While he approached the merchant thinking thus, the merchant recognised him, and embraced him in his delight; and he took him to his own house and after entertaining him asked him:

“When the ship foundered, how did you escape from the sea?”

Śaktideva then told him his whole history, how, after being swallowed by a fish, he first reached the island of Utsthala; and then he asked the good merchant in his turn:

“Tell me also how you escaped from the sea.”

Then the merchant said:

“After I fell into the sea that time, I remained floating for three days supported on a plank. Then a ship suddenly came that way, and I, crying out, was descried by those in her, and taken on board her. And when I got on board I saw my own father, who had gone to a distant island long before, and was now returning after a long absence. My father, when he saw me, recognised me, and embracing me asked my story with tears, and I told it him as follows:—

‘My father, you had been away for a long time and had not returned, and so I set about trading myself, thinking it was my proper employment; then on my way to a distant island my ship was wrecked, and I was plunged in the sea, and you have found me and rescued me.’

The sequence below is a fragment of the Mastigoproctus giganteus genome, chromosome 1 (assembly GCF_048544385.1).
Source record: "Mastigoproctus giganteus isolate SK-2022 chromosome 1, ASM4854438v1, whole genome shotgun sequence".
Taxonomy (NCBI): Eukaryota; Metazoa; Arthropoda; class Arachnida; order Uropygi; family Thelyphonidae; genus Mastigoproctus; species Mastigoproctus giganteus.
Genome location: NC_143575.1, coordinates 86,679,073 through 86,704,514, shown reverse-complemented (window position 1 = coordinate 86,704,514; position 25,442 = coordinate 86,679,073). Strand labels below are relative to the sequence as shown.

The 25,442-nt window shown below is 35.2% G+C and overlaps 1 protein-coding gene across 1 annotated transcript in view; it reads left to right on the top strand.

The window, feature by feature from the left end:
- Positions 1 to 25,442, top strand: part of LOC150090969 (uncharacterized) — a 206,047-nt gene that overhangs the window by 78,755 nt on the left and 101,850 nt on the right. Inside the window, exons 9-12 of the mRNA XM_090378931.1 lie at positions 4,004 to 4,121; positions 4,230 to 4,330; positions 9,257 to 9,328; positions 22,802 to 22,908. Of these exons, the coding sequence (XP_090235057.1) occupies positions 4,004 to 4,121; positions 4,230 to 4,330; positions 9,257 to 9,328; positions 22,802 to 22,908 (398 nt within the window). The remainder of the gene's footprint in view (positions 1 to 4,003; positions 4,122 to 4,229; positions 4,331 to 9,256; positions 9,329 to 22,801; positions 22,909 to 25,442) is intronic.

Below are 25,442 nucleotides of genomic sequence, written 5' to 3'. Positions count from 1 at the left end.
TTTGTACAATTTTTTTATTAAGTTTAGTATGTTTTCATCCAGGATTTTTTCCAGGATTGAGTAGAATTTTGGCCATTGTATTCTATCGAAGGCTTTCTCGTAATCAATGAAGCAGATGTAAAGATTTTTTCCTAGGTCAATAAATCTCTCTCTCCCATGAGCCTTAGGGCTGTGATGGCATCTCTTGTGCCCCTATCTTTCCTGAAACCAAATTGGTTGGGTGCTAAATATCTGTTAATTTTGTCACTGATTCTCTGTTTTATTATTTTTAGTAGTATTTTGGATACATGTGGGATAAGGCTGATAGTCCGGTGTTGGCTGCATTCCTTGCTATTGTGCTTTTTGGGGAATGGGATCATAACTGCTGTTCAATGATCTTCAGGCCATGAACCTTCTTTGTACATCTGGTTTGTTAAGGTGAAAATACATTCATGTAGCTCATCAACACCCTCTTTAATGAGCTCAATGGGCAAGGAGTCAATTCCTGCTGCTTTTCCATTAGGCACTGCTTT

When I had said this to him, my father asked me reproachfully:

‘Why do you run such risks? For I possess wealth, my son, and I am engaged in acquiring it; see, I have brought you back this ship full of gold.’

Thus spoke my father to me, and comforting me, took me home in that very ship to my own dwelling in Viṭaṅkapura.”

When Śaktideva had heard this account from the merchant, and had rested that night, he said to him on the next day:

“Great merchant, I must once more go to the island of Utsthala, so tell me how I can get there now.”

The merchant said to him.

“Some agents of mine are preparing to go there to-day, so go on board the ship, and set out with them.”

Thereupon the Brāhman set out with the merchant’s agents to go to that island of Utsthala, and by chance the sons of the king of the fishermen saw him there, and when they were near him they recognised him, and said:

“Brāhman, you went with our father to search here and there[14] for the Golden City, and how is it that you have come back here to-day alone?”

Then Śaktideva said:

“Your father, when out at sea, fell into the mouth of the submarine fire, his ship having been dragged down by the current.”

When those sons of the fisher-king heard that, they were angry, and said to their servants: